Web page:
My activity involves helping beings, but I do not care for the endless clinging to narrative time.

There is nothing you can do about that. You consider that self-delusion, good, I consider your clinging self-delusion.

Who cares?


edit on 3-1-2016 by Fevrier because: (no reason given)



posted on Jan, 3 2016 @ 09:19 AM
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Wisdom is Wisdom. Here are quotes from a sutra which give entry into Wisdom. Wisdom always involves compassion. You cannot abide in Wisdom while wishing to harm others. But no matter your past karma, wishing to abide in Wisdom and give up harm, you can do so, and by abiding in Wisdom, you erase your karma over time, according to your realization of Wisdom and absorption into the Nature of Mind. This happens because the nature of reality is not linear narrative karma, but Nature of Mind, and thus the quality of Wisdom precedes linear karmic activity.

" The bodhisattva Parigudha declared, “‘Self’ and ‘selflessness’ are dualistic. Since the existence of self cannot be perceived, what is there to be made ‘selfless’? Thus, the nondualism of the vision of their nature is the entrance into nonduality.”

The bodhisattva Vidyuddeva declared, “‘Knowledge’ and ‘ignorance’ are dualistic. The natures of ignorance and knowledge are the same, for ignorance is undefined, incalculable, and beyond the sphere of thought. The realization of this is the entrance into nonduality.”

The bodhisattva Candrottara declared, “‘Darkness’ and ‘light’ are dualistic, but the absence of both darkness and light is nonduality. Why? At the time of absorption in cessation, there is neither darkness nor light, and likewise with the natures of all things. The entrance into this equanimity is the entrance into nonduality.”

The bodhisattva Manikutaraja declared, “It is dualistic to speak of good paths and bad paths. One who is on the path is not concerned with good or bad paths. Living in such unconcern, he entertains no concepts of ‘path’ or ‘nonpath.’ Understanding the nature of concepts, his mind does not engage in duality. Such is the entrance into nonduality.”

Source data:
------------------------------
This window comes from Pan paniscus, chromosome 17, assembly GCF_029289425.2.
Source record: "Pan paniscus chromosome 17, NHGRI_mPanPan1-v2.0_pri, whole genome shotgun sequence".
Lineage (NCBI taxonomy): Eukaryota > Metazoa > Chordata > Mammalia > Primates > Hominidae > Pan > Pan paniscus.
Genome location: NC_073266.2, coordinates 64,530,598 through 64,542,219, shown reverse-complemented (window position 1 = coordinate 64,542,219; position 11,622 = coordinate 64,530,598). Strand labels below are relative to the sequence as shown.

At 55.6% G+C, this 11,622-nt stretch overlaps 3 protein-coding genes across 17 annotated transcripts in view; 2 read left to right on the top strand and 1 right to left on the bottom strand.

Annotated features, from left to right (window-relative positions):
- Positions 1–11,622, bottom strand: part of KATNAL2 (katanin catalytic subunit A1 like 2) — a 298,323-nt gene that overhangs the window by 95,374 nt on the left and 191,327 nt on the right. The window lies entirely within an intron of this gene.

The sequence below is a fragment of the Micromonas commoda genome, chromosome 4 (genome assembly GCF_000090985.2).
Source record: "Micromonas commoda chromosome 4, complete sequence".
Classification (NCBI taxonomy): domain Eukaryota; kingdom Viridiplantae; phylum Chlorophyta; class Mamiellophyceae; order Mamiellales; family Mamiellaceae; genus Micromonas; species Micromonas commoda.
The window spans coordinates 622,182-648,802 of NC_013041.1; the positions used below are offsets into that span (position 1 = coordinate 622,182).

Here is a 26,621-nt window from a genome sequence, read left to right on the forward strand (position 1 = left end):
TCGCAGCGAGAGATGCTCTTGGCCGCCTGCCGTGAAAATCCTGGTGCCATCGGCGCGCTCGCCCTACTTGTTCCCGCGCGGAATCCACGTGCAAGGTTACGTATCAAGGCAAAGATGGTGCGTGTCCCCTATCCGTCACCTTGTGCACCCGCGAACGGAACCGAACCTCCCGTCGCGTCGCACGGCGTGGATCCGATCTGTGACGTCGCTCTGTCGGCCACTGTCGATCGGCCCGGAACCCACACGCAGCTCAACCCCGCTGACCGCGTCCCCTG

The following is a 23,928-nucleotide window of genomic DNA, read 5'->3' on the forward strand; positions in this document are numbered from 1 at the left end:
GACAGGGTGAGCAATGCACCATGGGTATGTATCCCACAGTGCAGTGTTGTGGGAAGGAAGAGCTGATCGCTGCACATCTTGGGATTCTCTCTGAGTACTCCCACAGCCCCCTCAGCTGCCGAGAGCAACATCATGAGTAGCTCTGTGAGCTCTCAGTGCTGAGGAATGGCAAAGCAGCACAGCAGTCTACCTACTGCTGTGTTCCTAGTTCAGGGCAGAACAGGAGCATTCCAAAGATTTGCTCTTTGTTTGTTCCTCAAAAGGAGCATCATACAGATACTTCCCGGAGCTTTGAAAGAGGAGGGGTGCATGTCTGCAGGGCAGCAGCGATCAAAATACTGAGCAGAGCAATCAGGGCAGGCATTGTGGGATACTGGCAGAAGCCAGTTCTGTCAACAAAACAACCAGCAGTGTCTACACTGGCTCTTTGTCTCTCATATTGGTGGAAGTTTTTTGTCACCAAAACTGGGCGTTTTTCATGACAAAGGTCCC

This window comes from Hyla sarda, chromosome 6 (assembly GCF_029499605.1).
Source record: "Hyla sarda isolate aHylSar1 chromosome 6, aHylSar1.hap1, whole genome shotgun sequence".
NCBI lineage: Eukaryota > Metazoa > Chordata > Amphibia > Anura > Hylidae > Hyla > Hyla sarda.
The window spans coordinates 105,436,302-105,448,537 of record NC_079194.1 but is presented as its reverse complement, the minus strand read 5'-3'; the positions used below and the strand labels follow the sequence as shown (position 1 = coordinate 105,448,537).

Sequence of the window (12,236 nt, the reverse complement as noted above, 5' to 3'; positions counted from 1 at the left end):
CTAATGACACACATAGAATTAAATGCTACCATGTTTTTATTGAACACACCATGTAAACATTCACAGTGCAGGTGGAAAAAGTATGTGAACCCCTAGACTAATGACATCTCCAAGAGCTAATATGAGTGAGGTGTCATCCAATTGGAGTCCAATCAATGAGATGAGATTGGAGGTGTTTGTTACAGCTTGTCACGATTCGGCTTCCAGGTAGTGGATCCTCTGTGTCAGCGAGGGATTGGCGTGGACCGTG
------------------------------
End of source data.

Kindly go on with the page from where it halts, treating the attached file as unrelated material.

The bodhisattva Satyarata declared, “It is dualistic to speak of ‘true’ and ‘false.’ When one sees truly, one does not ever see any truth, so how could one see falsehood? Why? One does not see with the physical eye, one sees with the eye of wisdom. And with the wisdom-eye one sees only insofar as there is neither sight nor nonsight. There, where there is neither sight nor nonsight, is the entrance into nonduality.”

When the bodhisattvas had given their explanations, they all addressed the crown prince Manjusri: “Manjusri, what is the bodhisattva’s entrance into nonduality?”

Manjusri replied, “Good sirs, you have all spoken well. Nevertheless, all your explanations are themselves dualistic. To know no one teaching, to express nothing, to say nothing, to explain nothing, to announce nothing, to indicate nothing, and to designate nothing – that is the entrance into nonduality.”

Then the crown prince Manjusri said to the Licchavi Vimalakirti, “We have all given our own teachings, noble sir. Now, may you elucidate the teaching of the entrance into the principle of nonduality!”

Thereupon, the Licchavi Vimalakirti kept his silence, saying nothing at all.

The crown prince Manjusri applauded the Licchavi Vimalakirti: “Excellent! Excellent, noble sir! This is indeed the entrance into the nonduality of the bodhisattvas. Here there is no use for syllables, sounds, and ideas.”

When these teachings had been declared, five thousand bodhisattvas entered the door of the Dharma of nonduality and attained tolerance of the birthlessness of things."